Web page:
A NEW design for an ‘unpopular’ city centre junction could finally be given the go-ahead.

Changes to the junction linking George Street, Hythe Bridge Street and Worcester Street are set to be confirmed nearly a year after an initial plan was first submitted.

The county council conceded current arrangements are ‘unpopular with users, especially pedestrians and cyclists’.

It said improvements should make it safer for cyclists and pedestrians, while also giving them more time to cross the road.

Current rules have been in place since 2014 when the junction was first changed because of major work being carried out in Frideswide Square.

The alterations were first implemented to take some traffic away from the square, a few hundred metres west.

The expected changes would mean motorists driving from the northern part of Worcester Street will only be able to use Hythe Bridge Street. Others using the southern part of Worcester Street would only be able to turn right into George Street.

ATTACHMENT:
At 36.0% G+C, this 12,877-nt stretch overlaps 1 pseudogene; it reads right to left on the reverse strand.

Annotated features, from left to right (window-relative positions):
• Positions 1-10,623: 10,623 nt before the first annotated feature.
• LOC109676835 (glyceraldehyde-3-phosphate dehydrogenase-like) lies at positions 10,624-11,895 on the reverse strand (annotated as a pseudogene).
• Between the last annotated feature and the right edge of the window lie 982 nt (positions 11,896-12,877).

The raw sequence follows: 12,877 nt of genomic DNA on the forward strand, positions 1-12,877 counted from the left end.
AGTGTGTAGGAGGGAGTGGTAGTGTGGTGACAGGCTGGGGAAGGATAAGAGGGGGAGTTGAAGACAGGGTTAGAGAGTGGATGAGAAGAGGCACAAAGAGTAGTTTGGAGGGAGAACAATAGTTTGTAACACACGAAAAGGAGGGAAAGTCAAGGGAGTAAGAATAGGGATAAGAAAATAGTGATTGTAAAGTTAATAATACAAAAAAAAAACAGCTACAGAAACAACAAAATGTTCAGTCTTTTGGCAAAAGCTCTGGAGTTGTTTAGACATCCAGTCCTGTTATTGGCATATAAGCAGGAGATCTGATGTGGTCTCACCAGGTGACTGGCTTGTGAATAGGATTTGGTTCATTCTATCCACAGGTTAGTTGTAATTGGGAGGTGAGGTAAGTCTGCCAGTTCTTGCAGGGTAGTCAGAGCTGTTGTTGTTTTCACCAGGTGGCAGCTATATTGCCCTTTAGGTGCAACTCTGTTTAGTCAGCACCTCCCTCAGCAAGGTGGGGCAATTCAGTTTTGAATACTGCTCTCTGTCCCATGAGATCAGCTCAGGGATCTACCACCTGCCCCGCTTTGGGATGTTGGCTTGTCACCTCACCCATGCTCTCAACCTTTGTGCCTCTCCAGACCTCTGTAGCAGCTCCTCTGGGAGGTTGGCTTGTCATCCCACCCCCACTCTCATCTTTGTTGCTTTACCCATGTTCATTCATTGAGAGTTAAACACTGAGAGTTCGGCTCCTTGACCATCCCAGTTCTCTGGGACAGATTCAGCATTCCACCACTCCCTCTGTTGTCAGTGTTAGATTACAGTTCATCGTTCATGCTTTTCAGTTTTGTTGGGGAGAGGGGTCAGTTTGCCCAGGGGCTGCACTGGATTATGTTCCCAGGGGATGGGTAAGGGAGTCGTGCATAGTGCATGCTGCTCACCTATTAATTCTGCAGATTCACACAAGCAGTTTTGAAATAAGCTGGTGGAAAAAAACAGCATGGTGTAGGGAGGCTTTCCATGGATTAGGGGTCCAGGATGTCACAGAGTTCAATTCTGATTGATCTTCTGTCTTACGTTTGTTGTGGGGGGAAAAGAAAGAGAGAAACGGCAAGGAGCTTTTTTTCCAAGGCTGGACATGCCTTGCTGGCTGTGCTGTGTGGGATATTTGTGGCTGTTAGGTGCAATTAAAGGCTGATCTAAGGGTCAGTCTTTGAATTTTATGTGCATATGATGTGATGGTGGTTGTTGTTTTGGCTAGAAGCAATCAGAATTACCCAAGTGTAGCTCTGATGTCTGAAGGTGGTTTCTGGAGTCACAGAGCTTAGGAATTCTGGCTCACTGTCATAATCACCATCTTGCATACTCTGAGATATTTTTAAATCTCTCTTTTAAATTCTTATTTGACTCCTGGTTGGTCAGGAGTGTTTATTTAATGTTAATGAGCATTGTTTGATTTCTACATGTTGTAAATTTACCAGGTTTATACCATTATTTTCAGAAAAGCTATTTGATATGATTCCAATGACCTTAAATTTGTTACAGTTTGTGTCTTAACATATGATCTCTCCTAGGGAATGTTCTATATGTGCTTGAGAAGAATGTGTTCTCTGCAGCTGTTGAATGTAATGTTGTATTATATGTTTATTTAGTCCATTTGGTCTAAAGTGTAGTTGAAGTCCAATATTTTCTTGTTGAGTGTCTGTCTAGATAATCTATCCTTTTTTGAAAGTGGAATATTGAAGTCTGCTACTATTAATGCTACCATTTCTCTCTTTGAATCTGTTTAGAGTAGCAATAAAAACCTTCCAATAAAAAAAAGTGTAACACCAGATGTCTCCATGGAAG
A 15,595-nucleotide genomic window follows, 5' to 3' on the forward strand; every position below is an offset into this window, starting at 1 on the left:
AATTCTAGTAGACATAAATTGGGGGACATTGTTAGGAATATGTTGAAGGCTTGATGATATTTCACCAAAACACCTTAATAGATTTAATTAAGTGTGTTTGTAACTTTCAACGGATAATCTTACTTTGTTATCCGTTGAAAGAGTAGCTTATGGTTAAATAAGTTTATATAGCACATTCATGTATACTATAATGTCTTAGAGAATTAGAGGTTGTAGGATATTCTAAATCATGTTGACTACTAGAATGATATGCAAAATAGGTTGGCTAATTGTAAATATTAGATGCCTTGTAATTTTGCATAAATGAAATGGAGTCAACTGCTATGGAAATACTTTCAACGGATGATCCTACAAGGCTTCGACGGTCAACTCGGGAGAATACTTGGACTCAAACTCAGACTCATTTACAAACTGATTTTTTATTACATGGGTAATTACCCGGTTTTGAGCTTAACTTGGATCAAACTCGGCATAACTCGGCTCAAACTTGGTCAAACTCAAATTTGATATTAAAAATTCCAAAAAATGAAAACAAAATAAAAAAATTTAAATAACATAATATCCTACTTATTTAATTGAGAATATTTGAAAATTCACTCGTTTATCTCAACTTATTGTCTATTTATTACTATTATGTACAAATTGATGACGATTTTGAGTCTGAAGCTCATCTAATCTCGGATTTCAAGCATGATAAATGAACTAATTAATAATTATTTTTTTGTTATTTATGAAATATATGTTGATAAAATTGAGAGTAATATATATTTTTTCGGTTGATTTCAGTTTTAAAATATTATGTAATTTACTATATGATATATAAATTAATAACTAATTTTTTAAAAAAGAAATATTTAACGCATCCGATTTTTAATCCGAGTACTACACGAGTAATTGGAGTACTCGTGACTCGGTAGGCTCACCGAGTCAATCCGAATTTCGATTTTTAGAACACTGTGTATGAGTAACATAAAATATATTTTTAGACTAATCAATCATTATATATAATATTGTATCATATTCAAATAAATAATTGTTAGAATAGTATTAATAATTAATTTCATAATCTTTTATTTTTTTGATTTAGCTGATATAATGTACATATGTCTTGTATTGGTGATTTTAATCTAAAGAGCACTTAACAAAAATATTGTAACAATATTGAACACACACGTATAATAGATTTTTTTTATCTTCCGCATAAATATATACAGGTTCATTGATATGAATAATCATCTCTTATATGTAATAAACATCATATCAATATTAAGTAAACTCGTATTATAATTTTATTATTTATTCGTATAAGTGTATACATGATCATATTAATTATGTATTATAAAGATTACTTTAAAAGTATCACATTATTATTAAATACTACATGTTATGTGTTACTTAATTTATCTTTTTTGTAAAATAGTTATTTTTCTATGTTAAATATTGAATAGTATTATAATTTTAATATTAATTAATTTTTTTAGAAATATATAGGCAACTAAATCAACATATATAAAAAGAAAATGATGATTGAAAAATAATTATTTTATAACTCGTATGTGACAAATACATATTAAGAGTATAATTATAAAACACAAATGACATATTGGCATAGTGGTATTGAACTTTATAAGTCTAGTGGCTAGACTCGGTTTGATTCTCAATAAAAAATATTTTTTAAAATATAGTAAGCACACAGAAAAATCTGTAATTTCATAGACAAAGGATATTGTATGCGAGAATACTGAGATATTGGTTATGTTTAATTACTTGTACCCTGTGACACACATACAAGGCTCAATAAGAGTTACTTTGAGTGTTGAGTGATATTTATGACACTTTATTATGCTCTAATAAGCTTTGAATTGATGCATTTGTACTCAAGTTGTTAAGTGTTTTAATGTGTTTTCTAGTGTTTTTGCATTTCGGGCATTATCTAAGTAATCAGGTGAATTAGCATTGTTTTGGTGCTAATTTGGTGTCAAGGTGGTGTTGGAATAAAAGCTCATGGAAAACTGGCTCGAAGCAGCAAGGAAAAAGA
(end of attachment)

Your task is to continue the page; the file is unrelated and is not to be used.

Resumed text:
Those using George Street would only be able to turn left into Worcester Street. All other movements from Worcester Street and George Street are currently allowed but would be banned.

A pedestrian crossing will be kept on Hythe Bridge Street. It had been dropped in original plans to 'maximise efficiency'.

The ‘teardrop’ in the road between Hythe Bridge Street and Worcester Street and the ‘bowtie’ between Worcester Street and George Street will be kept.

Detection equipment would be installed to give people crossing the road more time.

A county council report states: “Compared to now, there should be a lot fewer incidents of pedestrians crossing at the junction when a red man is showing, as wait times will be significantly shorter than now.”

Cycling groups Cyclox and Cycling UK said they oppose the design because planned waiting areas would be a ‘limited size’. They said cyclists turning right from Hythe Bridge Street into George Street would experience ‘difficulty’.

But the council said all new waiting areas will be bigger than those areas currently provided.

It said fewer cyclists are expected to need to wait at the junction in the future because of shorter waiting times.

If work is approved by the council's cabinet member for environment, Yvonne Constance, it should start in September.

It will cost £970,000, funded by the Local Growth Fund and developer contributions. It will take between four and six weeks.